I am vs. I'm

Discuss the June 2017 Book of the Month, Superhighway by Alex Fayman. Superhighway is the first book in the Superhighway Trilogy, so feel free to use this forum to discuss not only the first book but also the other books in the series.

View Superhighway on Bookshelves
User avatar
Pm7lucas
Posts: 223
Joined: 14 Jul 2017, 15:52
2017 Reading Goal: 70
2017 Reading Goal Completion: 21
Currently Reading: The Girl Who Knew da Vinci
Bookshelf Size: 60
Reviewer Page: onlinebookclub.org/reviews/by-pm7lucas.html
Latest Review: "Escape" by Belle Ami
Reading Device: 1400699169

I am vs. I'm

Post by Pm7lucas » 22 Jul 2017, 15:14

Did anyone else notice that in this book, the author had a tendency to use the phrase "I am" instead of the contraction "I'm"? I found this to be slightly annoying when reading the book.

If the character in a novel is foreign and English is his/her second language, then using "I am" makes perfect sense, but if the character is a native English speaker, the use of "I am" seems unlikely...

Any thoughts on this?

Paula :D
"I think therefore I am" - Rene Descartes
Latest Review: "Escape" by Belle Ami

User avatar
Christina Rose
Previous Member of the Month
Posts: 1256
Joined: 27 Jun 2017, 08:41
2018 Reading Goal: 56
2017 Reading Goal: 49
2018 Reading Goal Completion: 35
2017 Reading Goal Completion: 63
Currently Reading: Superhighway 2
Bookshelf Size: 140
Reviewer Page: onlinebookclub.org/reviews/by-christina-rose.html
Latest Review: How a Cow made Broccoli by Gomathy S
Reading Device: B00IKPYKWG

Post by Christina Rose » 22 Jul 2017, 18:52

I actually prefer the phrase 'I am' to the contraction 'I'm.' It just seems more professional to me.

User avatar
Ljessup
Posts: 190
Joined: 03 Nov 2016, 08:49
2017 Reading Goal: 20
2017 Reading Goal Completion: 55
Bookshelf Size: 64
Reviewer Page: onlinebookclub.org/reviews/by-ljessup.html
Latest Review: "That Place of Knowledge" by Philip Alan Shalka

Post by Ljessup » 22 Jul 2017, 21:45

Christina Rose wrote:I actually prefer the phrase 'I am' to the contraction 'I'm.' It just seems more professional to me.
I agree with you! I enjoy using "I am" whether I am speaking or writing. I too, think it sounds more professional and I also think that it makes a paper stronger to use less contractions.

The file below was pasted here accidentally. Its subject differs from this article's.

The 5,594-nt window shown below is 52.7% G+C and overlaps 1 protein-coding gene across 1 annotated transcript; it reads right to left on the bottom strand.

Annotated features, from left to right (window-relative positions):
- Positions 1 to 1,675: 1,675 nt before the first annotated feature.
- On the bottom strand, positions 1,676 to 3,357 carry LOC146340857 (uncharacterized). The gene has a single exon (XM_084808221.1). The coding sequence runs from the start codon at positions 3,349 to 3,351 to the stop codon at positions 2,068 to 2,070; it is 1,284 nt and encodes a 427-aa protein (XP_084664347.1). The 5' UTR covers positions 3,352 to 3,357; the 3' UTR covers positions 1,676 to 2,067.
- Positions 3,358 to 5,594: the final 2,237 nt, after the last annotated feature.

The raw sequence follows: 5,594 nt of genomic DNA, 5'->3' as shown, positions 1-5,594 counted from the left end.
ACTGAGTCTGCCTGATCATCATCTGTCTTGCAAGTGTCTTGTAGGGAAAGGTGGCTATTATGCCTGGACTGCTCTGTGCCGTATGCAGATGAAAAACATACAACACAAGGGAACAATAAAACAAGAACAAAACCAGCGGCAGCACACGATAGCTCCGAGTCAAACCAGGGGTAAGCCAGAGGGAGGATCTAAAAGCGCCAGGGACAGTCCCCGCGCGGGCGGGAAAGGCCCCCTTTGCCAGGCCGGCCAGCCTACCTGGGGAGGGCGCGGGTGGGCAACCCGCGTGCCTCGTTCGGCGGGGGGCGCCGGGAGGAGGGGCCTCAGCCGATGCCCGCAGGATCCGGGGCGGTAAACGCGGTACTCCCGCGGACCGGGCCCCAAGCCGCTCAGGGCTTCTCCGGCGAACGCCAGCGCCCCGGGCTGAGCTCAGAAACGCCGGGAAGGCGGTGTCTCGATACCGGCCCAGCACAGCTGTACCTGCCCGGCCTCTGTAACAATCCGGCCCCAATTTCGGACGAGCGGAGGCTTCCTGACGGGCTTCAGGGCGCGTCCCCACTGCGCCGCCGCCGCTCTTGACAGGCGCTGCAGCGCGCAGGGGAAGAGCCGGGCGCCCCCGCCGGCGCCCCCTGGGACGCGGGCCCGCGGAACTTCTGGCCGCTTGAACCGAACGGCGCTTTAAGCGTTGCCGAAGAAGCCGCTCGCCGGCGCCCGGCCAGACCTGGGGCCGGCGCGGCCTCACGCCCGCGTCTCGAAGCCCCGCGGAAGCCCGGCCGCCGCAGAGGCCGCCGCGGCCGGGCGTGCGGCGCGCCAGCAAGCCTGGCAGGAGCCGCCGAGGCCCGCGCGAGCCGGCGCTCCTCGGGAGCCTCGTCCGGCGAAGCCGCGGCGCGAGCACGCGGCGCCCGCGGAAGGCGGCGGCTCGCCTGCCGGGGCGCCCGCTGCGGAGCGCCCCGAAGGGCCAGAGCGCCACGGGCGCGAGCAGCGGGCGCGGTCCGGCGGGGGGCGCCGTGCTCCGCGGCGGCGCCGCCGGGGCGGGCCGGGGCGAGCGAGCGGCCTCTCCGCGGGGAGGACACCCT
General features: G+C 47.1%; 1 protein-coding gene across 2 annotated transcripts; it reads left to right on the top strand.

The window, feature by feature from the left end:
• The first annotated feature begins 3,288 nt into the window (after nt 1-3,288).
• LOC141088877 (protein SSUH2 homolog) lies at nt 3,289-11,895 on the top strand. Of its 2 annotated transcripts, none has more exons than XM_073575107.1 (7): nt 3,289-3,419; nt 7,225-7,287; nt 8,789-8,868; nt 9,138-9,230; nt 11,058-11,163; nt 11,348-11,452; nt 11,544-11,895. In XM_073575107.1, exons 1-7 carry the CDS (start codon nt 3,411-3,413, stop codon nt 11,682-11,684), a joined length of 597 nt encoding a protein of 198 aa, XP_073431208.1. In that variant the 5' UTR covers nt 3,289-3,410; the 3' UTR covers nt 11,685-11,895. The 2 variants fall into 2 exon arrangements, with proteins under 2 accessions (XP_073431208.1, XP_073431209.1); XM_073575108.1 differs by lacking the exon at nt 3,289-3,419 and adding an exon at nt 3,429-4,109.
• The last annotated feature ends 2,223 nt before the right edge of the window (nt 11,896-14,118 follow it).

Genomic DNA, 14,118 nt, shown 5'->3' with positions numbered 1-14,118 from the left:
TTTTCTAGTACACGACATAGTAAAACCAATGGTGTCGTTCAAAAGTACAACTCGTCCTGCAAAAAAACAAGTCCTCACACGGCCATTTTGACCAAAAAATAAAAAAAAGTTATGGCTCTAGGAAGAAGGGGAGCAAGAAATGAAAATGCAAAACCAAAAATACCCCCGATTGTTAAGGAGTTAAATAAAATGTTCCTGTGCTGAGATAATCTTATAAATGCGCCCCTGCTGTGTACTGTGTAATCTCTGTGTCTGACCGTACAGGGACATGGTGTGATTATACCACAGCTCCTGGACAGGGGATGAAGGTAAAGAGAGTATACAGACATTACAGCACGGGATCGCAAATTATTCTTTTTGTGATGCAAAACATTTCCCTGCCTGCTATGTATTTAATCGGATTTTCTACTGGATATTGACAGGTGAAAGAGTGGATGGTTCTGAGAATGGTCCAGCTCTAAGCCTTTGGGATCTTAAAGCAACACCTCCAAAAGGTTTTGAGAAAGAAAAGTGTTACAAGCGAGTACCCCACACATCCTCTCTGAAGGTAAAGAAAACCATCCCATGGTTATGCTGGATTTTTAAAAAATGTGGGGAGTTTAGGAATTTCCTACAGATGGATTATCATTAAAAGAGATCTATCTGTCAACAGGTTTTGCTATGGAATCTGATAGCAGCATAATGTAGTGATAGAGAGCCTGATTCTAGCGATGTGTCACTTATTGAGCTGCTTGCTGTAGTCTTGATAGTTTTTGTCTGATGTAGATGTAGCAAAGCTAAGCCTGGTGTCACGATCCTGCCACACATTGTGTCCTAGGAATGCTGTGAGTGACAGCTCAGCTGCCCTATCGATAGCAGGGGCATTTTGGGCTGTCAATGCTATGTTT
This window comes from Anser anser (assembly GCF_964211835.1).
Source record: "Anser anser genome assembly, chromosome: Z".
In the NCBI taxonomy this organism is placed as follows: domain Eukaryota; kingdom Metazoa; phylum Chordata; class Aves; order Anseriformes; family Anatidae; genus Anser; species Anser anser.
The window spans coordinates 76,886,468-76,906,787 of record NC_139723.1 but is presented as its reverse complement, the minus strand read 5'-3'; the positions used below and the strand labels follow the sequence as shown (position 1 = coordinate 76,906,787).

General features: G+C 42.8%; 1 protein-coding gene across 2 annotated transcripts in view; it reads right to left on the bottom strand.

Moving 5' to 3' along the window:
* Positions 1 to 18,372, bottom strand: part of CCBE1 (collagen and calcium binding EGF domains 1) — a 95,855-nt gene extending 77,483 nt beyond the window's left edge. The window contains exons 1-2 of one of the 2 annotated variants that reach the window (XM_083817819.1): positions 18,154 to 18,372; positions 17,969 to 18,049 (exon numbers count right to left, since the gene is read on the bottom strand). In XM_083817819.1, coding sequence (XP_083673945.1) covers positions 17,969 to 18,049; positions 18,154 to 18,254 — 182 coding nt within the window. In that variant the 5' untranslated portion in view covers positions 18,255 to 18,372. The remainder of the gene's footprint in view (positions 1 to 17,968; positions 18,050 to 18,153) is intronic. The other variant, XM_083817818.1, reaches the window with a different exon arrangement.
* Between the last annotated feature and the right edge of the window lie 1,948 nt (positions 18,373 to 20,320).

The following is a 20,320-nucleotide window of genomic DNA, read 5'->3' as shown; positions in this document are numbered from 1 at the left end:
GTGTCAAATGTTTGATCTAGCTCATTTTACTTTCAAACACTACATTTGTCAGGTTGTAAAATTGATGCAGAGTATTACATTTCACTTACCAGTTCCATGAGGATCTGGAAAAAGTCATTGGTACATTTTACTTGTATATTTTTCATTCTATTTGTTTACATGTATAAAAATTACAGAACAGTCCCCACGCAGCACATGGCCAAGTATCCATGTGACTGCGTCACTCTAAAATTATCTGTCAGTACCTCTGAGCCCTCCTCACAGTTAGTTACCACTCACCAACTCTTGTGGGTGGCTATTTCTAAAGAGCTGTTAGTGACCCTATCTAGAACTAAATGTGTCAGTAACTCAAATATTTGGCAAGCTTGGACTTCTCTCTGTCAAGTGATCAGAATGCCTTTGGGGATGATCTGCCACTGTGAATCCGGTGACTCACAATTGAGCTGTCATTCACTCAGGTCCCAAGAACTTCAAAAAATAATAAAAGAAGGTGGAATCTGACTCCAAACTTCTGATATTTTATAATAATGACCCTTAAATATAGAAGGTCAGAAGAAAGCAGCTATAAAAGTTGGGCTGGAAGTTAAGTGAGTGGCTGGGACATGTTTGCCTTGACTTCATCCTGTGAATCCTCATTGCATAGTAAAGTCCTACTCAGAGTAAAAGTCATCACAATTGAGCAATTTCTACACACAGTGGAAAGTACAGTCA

Latest Review: "That Place of Knowledge" by Philip Alan Shalka

User avatar
Christina Rose
Previous Member of the Month
Posts: 1256
Joined: 27 Jun 2017, 08:41
2018 Reading Goal: 56
2017 Reading Goal: 49
2018 Reading Goal Completion: 35
2017 Reading Goal Completion: 63
Currently Reading: Superhighway 2
Bookshelf Size: 140
Reviewer Page: onlinebookclub.org/reviews/by-christina-rose.html
Latest Review: How a Cow made Broccoli by Gomathy S
Reading Device: B00IKPYKWG

Post by Christina Rose » 22 Jul 2017, 22:28

Ljessup wrote:
Christina Rose wrote:I actually prefer the phrase 'I am' to the contraction 'I'm.' It just seems more professional to me.
I agree with you! I enjoy using "I am" whether I am speaking or writing. I too, think it sounds more professional and I also think that it makes a paper stronger to use less contractions.
While reading, I will sometimes even catch myself thinking out the phrase 'I am' even when the contraction was actually used in the sentence, if that makes sense.
I agree with your opinion on a paper being stronger when less contractions are used.

User avatar
Ljessup
Posts: 190
Joined: 03 Nov 2016, 08:49
2017 Reading Goal: 20
2017 Reading Goal Completion: 55
Bookshelf Size: 64
Reviewer Page: onlinebookclub.org/reviews/by-ljessup.html
Latest Review: "That Place of Knowledge" by Philip Alan Shalka

Post by Ljessup » 22 Jul 2017, 22:35

Christina Rose wrote:
Ljessup wrote:
Christina Rose wrote:I actually prefer the phrase 'I am' to the contraction 'I'm.' It just seems more professional to me.
I agree with you! I enjoy using "I am" whether I am speaking or writing. I too, think it sounds more professional and I also think that it makes a paper stronger to use less contractions.
While reading, I will sometimes even catch myself thinking out the phrase 'I am' even when the contraction was actually used in the sentence, if that makes sense.
I agree with your opinion on a paper being stronger when less contractions are used.
[
I do the same thing, so it does to make sense to me. I also sometimes say it aloud because my thoughts will get stuck on the contraction used instead of continuing to read on and critique whatever it is I am reading. I do use contractions when I am in a hurry though and every so often when I am texting it will autocorrect to contractions, which has always confused me, but nonetheless I just prefer to write most everything out. :D
Latest Review: "That Place of Knowledge" by Philip Alan Shalka

User avatar
michiness
Posts: 30
Joined: 26 Feb 2017, 14:08
Bookshelf Size: 10
Reviewer Page: onlinebookclub.org/reviews/by-michiness.html
Latest Review: "An Unexpected Life" by Victoria Ortiz

Post by michiness » 23 Jul 2017, 11:32

It does sound more formal and less casual... because it is.
Latest Review: "An Unexpected Life" by Victoria Ortiz

May-an Tinangag
Posts: 48